Yesterday the Joint Committee on Taxation released a description and revenue estimate of the Senate Finance Committee Chairman's mark of the Tax Cuts and Jobs Act. The Senate Finance Committee has not released bill language yet but may do so as early as next week. The Senate bill differs in significant respects from the House bill, which we summarized in our prior alert.
PTC and ITC
Unlike the House bill, the Senate bill would not change the PTC or ITC.
Corporate Tax Rates
Like the House bill, the Senate bill would lower the highest corporate tax rate from 35% to 20%. However, the Senate bill would not reduce the rate until tax years beginning after 2018, one year later than the House bill.
Like the House bill, the Senate bill would increase bonus depreciation from 50% to 100% effective for property acquired and placed in service after September 27, 2017 and before January 1, 2023 (subject to an exception for regulated public utilities). However, unlike the House bill, the Senate bill would not extend bonus depreciation to used property. Otherwise, the Senate bill is generally similar to the House bill with respect to bonus depreciation.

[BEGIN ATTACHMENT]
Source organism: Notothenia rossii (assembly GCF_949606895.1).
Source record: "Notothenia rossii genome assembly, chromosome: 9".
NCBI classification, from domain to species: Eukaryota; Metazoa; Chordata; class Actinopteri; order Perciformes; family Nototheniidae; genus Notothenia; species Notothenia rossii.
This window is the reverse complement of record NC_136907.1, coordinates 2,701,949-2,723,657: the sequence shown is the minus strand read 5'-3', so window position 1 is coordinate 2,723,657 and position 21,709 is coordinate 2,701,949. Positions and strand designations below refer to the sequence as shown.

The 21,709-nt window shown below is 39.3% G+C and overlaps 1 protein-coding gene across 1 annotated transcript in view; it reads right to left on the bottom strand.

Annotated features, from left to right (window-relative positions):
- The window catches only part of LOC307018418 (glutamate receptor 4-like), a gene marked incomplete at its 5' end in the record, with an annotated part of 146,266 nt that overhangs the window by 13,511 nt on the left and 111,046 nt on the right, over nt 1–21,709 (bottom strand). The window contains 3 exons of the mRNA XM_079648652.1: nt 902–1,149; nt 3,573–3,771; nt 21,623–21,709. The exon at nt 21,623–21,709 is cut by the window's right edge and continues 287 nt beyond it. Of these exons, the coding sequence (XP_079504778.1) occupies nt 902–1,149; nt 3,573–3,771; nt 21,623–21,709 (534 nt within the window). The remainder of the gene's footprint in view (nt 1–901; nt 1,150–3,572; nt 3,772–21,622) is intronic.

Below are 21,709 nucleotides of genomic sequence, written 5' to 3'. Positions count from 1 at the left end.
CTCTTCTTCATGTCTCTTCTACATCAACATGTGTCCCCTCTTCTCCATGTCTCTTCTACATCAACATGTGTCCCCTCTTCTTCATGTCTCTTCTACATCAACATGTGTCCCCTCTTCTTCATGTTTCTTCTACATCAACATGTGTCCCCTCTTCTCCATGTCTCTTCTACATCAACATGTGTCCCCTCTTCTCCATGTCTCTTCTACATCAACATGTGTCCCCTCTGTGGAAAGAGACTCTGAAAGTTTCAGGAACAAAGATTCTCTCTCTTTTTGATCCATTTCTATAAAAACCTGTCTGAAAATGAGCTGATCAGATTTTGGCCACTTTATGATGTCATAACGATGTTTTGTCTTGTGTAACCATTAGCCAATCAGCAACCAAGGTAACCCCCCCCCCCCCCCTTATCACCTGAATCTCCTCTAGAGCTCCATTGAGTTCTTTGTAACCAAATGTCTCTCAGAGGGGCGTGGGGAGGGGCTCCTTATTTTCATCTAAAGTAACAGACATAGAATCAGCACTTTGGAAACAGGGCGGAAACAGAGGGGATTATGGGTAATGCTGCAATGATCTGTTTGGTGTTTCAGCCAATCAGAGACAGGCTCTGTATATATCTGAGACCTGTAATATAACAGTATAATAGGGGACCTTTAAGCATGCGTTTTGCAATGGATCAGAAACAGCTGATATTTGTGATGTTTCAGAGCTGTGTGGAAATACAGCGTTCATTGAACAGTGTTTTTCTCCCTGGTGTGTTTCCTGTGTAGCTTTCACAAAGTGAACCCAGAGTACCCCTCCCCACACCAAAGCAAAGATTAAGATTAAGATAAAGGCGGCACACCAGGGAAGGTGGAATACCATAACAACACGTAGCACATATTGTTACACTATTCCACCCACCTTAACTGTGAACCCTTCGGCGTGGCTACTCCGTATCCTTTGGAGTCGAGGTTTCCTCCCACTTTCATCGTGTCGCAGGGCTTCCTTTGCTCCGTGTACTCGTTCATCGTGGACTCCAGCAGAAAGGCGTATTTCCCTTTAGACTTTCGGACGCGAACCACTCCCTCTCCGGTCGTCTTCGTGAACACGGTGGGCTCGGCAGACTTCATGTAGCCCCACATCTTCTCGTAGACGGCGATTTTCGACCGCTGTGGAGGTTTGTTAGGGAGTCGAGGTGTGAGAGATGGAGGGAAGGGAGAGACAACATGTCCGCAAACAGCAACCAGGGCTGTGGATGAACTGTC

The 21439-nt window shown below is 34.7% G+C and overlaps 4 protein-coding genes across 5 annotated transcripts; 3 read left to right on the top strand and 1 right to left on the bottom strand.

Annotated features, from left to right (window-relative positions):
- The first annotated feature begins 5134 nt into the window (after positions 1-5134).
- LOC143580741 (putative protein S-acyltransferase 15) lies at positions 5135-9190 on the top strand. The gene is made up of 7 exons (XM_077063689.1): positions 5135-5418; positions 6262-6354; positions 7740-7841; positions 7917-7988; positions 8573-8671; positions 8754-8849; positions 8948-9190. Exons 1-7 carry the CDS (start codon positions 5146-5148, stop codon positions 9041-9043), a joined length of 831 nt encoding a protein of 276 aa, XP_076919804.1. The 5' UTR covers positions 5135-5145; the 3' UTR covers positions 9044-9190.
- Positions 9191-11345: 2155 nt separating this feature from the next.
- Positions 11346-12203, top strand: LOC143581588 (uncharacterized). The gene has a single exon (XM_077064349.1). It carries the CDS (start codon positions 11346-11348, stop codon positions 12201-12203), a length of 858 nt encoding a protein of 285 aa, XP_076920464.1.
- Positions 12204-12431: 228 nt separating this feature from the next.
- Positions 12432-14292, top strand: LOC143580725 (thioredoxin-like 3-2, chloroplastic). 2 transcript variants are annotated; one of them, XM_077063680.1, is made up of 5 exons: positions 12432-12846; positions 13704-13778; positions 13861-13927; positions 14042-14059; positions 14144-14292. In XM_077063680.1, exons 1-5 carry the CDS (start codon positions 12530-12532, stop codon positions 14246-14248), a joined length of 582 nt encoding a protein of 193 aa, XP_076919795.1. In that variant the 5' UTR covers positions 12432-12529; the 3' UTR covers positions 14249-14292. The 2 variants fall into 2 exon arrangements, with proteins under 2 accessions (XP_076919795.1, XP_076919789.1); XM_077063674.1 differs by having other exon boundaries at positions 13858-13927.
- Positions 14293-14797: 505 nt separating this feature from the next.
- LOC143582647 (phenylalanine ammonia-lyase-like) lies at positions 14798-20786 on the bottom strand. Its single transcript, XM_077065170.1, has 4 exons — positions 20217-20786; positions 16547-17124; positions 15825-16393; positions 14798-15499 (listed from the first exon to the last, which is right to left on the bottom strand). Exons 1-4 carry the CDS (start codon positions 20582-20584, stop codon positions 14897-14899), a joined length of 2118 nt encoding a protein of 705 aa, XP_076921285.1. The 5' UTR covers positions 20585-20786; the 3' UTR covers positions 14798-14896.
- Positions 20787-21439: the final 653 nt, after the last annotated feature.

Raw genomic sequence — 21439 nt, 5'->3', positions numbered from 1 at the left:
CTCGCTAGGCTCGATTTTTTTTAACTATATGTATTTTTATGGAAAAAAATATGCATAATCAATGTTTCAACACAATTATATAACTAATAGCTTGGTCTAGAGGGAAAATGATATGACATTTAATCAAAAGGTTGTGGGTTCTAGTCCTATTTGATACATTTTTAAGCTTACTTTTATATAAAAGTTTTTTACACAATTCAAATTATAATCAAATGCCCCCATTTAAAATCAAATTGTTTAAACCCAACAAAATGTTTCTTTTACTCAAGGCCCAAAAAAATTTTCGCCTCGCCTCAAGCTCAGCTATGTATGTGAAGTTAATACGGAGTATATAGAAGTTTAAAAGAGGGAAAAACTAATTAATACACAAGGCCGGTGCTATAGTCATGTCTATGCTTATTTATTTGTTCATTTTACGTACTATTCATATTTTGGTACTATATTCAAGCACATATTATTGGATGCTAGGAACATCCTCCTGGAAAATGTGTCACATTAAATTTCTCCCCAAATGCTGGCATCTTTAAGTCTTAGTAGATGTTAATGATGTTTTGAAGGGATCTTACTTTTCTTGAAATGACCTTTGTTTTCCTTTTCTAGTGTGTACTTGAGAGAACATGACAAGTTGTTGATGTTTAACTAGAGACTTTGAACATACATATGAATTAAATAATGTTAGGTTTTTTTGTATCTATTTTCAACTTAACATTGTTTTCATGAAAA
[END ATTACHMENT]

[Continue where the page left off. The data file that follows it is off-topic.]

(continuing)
Like the House bill, the Senate bill would disallow a deduction for net interest expense in excess of 30 percent of a business's adjusted taxable income (subject to an exception for regulated public utilities). However, unlike the House bill, adjusted taxable income would take into account depreciation, amortization, and depletion (a less taxpayer-favorable provision) and disallowed amounts could be carried forward indefinitely (a more taxpayer-favorable provision). Otherwise, the Senate bill is generally similar to the House bill with respect to interest deductions.
The Senate Finance Committee is expected to mark up the Senate bill the week of November 13. The House Ways and Means Committee passed the House bill yesterday, and the full House is expected to take up the bill the week of November 13. We note that there are significant challenges to passing the legislation. First, there remain significant differences between the two bills (among other things, concerning key individual provisions including the state and local tax deduction). Second, the bills likely will require significant changes to enable them to comply with reconciliation instructions in the fiscal 2018 budget resolution, which require that the bills not increase the deficit outside the 10-year budget window. Nevertheless, the push to enact tax reform legislation appears to be gaining momentum.
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